Sleepwalking disorder, also called somnambulism, is characterized by repeating episodes of motor activity during sleep such as sitting up in bed, rising, and walking around, among others. The person appears to be awake because their eyes are usually open and they can maneuver around objects, but is considered asleep.
Sleepwalking disorder is one of several sleep disorders listed in the Diagnostic and Statistical Manual of Mental Disorders , often called DSM-IV-TR , produced by the American Psychiatric Association and used by most mental health professionals in North America and Europe to diagnose mental disorders.
Sleepwalking episodes usually occur during the first third of the night during the deepest phase of sleep. The episodes can last anywhere from a few minutes up to one hour, with five to 15 minutes being average. Sleepwalkers appear to be awake but are typically unresponsive to individuals who attempt to communicate with them. Persons who sleepwalk typically have no memory or awareness of their actions or movement upon waking.
Causes and symptoms
There appears to be a genetic component for individuals who sleepwalk. The condition is 10 times more likely to occur in close relatives of known sleepwalkers than in the general public. These families also tend to be deep sleepers.
Sleepwalking may also be triggered by fever, which directly affects the nervous system, general illness, alcohol use, sleep deprivation, and emotional stress . Hormonal changes that occur during adolescence, menstruation, and pregnancy can be also be triggers for sleepwalking. Sleepwalking episodes are more likely during times of physiological or psychological stress.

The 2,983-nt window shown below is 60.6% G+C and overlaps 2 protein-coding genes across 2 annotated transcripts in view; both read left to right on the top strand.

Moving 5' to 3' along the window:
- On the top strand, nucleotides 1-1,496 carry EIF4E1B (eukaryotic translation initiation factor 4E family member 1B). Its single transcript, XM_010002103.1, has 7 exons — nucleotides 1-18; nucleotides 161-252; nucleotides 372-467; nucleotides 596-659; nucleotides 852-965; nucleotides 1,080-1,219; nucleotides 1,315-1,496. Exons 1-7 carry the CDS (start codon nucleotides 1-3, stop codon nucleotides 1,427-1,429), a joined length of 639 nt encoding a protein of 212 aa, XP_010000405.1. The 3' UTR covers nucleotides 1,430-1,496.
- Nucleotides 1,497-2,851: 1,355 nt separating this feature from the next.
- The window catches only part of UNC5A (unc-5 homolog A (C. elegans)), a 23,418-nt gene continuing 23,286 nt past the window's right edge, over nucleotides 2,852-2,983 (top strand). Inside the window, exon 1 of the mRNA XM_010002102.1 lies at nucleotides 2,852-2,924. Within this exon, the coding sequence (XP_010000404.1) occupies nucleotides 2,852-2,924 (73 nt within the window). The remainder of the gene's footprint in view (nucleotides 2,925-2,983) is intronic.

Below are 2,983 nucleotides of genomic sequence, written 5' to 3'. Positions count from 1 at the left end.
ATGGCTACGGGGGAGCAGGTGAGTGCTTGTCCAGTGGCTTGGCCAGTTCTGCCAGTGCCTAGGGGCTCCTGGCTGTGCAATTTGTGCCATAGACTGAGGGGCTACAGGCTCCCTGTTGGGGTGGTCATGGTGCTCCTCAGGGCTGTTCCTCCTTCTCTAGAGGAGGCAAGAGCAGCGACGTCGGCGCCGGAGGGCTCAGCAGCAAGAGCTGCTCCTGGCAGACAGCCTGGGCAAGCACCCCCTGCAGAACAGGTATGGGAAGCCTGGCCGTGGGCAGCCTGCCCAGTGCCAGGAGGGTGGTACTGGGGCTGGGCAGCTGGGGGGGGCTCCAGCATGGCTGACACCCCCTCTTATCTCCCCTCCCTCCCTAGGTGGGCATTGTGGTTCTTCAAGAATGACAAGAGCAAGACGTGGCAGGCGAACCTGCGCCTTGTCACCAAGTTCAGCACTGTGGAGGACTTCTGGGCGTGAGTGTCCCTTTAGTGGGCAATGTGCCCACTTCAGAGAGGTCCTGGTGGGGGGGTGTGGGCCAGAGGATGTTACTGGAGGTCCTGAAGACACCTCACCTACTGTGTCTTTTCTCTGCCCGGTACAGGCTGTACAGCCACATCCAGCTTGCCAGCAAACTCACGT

Certain classes of medication have also been shown to precipitate sleepwalking episodes in some individuals. These include: Anti-anxiety or sleep-inducing drugs, antiseizure medications, stimulants, antihistamines, and anti-arrhythmic heart drugs.
The DSM-IV-TR specifies six diagnostic criteria for sleepwalking disorder:
- Repeated episodes of rising from bed during sleep: These episodes may include sitting up in bed, looking around, and walking, and usually occur during the first third of the night.
- Is unresponsive to attempts at communication: During sleepwalking, the person typically has eyes open, dilated pupils, a blank stare, and does not respond to another's attempts at communication. Affected persons typically are only awakened with great difficulty.
- No recollection of the sleepwalking incident: Upon waking, the person typically has no memory of the sleepwalking events. If the individual does awaken from the sleepwalking episode, they may have a vague memory of the incident. Often, sleepwalkers will return to bed, or fall asleep in another place with no recall as to how they got there.
- No impairment of mental activity upon waking: If an individual awakens during a sleepwalking episode, there may be a short period of confusion or disorientation, but there is no impairment of mental activity or behavior.
- Causes significant distress to life situations: Sleepwalking causes significant disruption of social and occupational situations, or affects other abilities to function.
- Not due to substance use or abuse: Sleepwalking disorder is not diagnosed if the cause is related to drug abuse, medication, or a general medical condition.
Sleepwalking can occur at any age but is most common in children, with the first episodes usually between the ages of four and eight years. The peak of sleepwalking behavior occurs at about 12 years of age. Between 10 and 30% of children have had at least one episode of sleepwalking. Sleepwalking disorder is seen in only 1–5% of children and occurs more frequently in boys. Adults who sleepwalk typically have a history of sleepwalking that stems back to childhood. Sleepwalking events occur in approximately 1–7% of adults while sleepwalking disorder occurs in about 0.5%.